Flying Postcards and Tweening – 3D Billboard Tutorial

Flash 3D API  in the current flash player (10.1)  is very limited, and is no more than a basic perspective drawing. However, it is perfectly suitable for putting flat 2D objects in 3D space – to create what is often called ‘flying postcards’.

Before FP10, Flying postcards used to be very difficult to code, but nowadays it is a simple matter of placing object in the display list and set their transforms with the proper values. This is often used for image transitions in photo galleries, but you could also create very cool effects for games – such as animated logos and splash screens.

In this tutorial I will show how to create a billboard flip. The billboard flip is one of my favorites, since it can be done in many ways and produce many variations with relative ease. It is popular in sports TV graphics, used to display a leader board in games like tennis or golf.

Final Result

The sample project is written in pure AS3 and a tweening library. Check out the demo and full source code here:

First Steps

Start by creating a project and add a tweening library of your choice – my faourite is Greensock TweenMax, but any other tweener will do the job just the same.  In the project, create a class to hold the animated effect, based on Sprite.

The init function in the class should take a bitmap data as a parameter, as well as rows and columns that would define how the image is divided into tiles. Here are the basic steps needed to create a the billboard:

  1. Start with a source bitmap and break it down to grid sections according to the desired formation
  2. For each piece create a display object and place it in an array
  3. Add each piece as a child while setting its coordinates to match its grid placement
  4. Set the rotation along X to 90 degrees for all pieces.
  5. In turn, tween the X rotation of  each piece to reveal itself, creating an animated sequence.
public class BoardAnim extends Sprite
	private var _tileArray:Vector.;
	private var _vGap:Number=0;
	private var _rectWidth:Number;
	private var _rectHeight:Number;
	public function init(srcImage:BitmapData, cols:int, rows:int):void
		_tileArray = new Vector.();
		_rectWidth = srcImage.width / cols;
		_rectHeight = srcImage.height / rows;

Your source bitmap could be anything: an actual image or a Flex ui component, for that matter anything that implements the IBitmapDrawable interface will do. For this demo, I chose an image with an actual leaderboard list. To simplify, I will use a 1×10 grid, which will create horizontal strips.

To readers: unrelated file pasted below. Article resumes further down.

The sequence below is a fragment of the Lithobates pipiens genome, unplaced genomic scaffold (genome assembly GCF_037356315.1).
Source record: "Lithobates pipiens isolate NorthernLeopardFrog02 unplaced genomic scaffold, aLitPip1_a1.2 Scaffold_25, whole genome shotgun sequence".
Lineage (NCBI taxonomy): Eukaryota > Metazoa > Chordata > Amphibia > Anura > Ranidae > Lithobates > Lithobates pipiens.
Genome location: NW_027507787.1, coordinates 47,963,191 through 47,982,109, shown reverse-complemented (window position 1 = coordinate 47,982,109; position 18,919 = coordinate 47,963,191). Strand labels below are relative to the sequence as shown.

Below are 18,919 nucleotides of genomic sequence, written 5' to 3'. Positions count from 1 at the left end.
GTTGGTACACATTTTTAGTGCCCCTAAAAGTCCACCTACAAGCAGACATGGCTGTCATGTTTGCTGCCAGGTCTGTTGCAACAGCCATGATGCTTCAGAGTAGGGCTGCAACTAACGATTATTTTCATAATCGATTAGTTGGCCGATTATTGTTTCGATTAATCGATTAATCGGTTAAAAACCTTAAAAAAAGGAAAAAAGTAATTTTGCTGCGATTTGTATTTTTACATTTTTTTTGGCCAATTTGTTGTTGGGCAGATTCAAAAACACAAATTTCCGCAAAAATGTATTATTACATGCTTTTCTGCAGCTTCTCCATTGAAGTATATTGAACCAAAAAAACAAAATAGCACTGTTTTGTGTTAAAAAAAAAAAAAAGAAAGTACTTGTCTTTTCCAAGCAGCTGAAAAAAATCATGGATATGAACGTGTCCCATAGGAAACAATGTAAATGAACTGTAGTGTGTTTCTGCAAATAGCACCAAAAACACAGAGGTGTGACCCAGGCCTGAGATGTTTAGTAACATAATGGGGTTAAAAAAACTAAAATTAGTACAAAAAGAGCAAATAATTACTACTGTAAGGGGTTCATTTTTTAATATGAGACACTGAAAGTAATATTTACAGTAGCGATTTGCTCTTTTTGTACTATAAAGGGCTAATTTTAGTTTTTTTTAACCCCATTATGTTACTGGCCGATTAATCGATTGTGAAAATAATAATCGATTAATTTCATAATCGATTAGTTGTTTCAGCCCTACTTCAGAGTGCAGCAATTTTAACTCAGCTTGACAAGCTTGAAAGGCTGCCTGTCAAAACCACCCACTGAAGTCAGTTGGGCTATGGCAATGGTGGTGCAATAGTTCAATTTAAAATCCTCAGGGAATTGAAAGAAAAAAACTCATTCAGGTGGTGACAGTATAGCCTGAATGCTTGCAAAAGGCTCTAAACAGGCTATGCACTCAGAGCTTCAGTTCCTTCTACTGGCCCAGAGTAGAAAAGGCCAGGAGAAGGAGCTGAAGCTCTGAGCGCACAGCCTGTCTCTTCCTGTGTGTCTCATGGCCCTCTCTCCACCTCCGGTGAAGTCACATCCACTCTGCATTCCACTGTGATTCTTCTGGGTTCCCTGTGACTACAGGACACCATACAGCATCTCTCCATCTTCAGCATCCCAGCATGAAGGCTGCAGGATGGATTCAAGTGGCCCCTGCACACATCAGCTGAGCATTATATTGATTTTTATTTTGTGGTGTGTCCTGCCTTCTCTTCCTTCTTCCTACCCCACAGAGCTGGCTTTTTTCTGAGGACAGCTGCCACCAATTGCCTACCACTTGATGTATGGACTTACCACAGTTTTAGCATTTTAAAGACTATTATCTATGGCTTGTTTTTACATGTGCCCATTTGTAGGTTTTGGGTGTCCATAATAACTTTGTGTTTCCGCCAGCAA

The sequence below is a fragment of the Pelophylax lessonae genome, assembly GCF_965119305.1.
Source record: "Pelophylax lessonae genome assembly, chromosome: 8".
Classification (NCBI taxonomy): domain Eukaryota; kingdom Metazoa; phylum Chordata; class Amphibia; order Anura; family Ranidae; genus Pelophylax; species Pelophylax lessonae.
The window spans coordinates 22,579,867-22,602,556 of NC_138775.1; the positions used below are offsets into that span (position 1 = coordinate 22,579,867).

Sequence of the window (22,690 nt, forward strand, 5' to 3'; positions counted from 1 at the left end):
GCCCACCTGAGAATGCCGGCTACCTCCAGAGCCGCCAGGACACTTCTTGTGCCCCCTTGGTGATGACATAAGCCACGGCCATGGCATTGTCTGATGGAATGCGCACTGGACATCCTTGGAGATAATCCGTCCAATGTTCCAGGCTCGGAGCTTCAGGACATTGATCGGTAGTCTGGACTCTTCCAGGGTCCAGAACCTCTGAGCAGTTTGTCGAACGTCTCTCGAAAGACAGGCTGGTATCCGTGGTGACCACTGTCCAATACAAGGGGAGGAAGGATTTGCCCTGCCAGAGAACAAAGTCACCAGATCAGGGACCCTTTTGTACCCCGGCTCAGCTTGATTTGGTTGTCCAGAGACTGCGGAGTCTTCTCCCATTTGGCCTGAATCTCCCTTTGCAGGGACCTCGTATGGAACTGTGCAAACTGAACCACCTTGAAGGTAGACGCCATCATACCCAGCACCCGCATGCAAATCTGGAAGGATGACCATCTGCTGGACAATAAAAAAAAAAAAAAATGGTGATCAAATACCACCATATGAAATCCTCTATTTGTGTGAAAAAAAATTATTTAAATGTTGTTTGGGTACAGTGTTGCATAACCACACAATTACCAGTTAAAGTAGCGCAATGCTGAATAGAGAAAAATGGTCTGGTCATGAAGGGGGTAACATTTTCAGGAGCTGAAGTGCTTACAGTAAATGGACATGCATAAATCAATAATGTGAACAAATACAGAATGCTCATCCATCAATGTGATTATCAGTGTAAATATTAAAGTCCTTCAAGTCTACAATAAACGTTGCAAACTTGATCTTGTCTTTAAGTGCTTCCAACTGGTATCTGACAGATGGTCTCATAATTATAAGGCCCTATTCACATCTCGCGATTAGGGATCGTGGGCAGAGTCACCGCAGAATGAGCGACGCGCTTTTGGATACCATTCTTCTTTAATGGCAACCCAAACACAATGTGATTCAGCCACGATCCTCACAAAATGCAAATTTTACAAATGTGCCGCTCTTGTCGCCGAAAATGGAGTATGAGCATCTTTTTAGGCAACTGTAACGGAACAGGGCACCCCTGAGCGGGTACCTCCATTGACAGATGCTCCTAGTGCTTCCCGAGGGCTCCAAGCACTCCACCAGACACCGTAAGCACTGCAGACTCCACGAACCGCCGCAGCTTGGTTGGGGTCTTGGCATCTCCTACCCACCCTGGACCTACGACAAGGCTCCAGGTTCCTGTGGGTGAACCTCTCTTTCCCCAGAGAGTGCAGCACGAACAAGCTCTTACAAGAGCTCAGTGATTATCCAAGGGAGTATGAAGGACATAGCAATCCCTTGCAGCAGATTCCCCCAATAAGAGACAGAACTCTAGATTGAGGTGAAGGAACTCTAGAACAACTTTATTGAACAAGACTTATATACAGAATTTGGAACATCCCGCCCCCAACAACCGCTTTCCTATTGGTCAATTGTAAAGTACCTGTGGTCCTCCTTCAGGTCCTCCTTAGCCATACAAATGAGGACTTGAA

Divide and Conquer

The key here is creating a tile array based on the bitmap: on initialize,  we take our source bitmap and split it into grid pieces. Each piece will be an individual display object, so we can animate it independently.

While the choice for the tile objects may be bitmaps, I opted to go with shapes – both to save memory and simplify the code , since all you need to do is draw the matching tile directly into the shape using BitmapFill. The code below demonstrates how to do that with a transformation matrix that is is used to translate the offset of each tile.

var piece:Shape;
var mat:Matrix = new Matrix();
for (var i:int = 0; i < cols; i++) 	{
   for (var j:int = 0; j < rows; j++) 	{
	// Create the tile piece
	piece= new Shape();
	piece.x = i * _rectWidth;
	piece.y = j * (_rectHeight + _vGap);
	// Set the offset on the matrix
	mat.tx = -(i * _rectWidth);
	mat.ty = -(j * _rectHeight);
	// Draw tile bitmap directly on shape, mat, false);,0, _rectWidth, _rectHeight);;

The Domino Effect

For a starting position, we want to place all our tiles standing like domino pieces. This is done by setting the rotation along the X axis to 90 degrees (or -90) – for a flat ‘postcard’ shape this makes the tiles completely invisible, and as we tween the rotation towards zero they would slowly be revealed.

One problem: the projection is set as perspective relative to the parent object so they might not show orthogonal. To get around this, set each piece with its own perspective projection with the center located on its top-left corner:

// Set projection center to piece origin

	var pproj:PerspectiveProjection = new PerspectiveProjection();
	pproj.projectionCenter = new Point(piece.x, piece.y);
	pproj.fieldOfView = 45;
	piece.transform.perspectiveProjection= pproj;

To create a nice domino effect for our tiles, we will tween them in sequence with a short delay of few milliseconds from one tile to the next. This generic function will do just that:

	// Tween tiles in sequence
	private function playSequence(dur:Number, vars:Object):void
		const DELTA:Number= 0.04;
		var start:Number=0;
		for (var i:int = 0; i < _tileArray.length; i++) {
			vars.delay= start;[i], 1, vars);
			start+= DELTA;

Use the above function to create the intro sequence, by tweening X rotation to zero and easing out with quadratic easing:

	public function playIntro():void
		playSequence(0.6, { rotationX:0, ease:Quad.easeOut});

The same way, using the playSequnce function, lets us put a cool outro animation, that will fold each piece in turn. This is done by tweening the rotationY property to 90 degrees and the alpha to zero.

Thats’ it. Note that we’ve accomplished all this in one simple class with only 100 lines of code!  short and sweet.

I suggest using the demo code as a starting point and try out different images and different combinations of timings and easing types, as much as the tweener can offer. The possibilities here are really endless, and getting cool effects is only a matter of testing out different settings.

Also be sure to check the second part on Compex Fly-ins.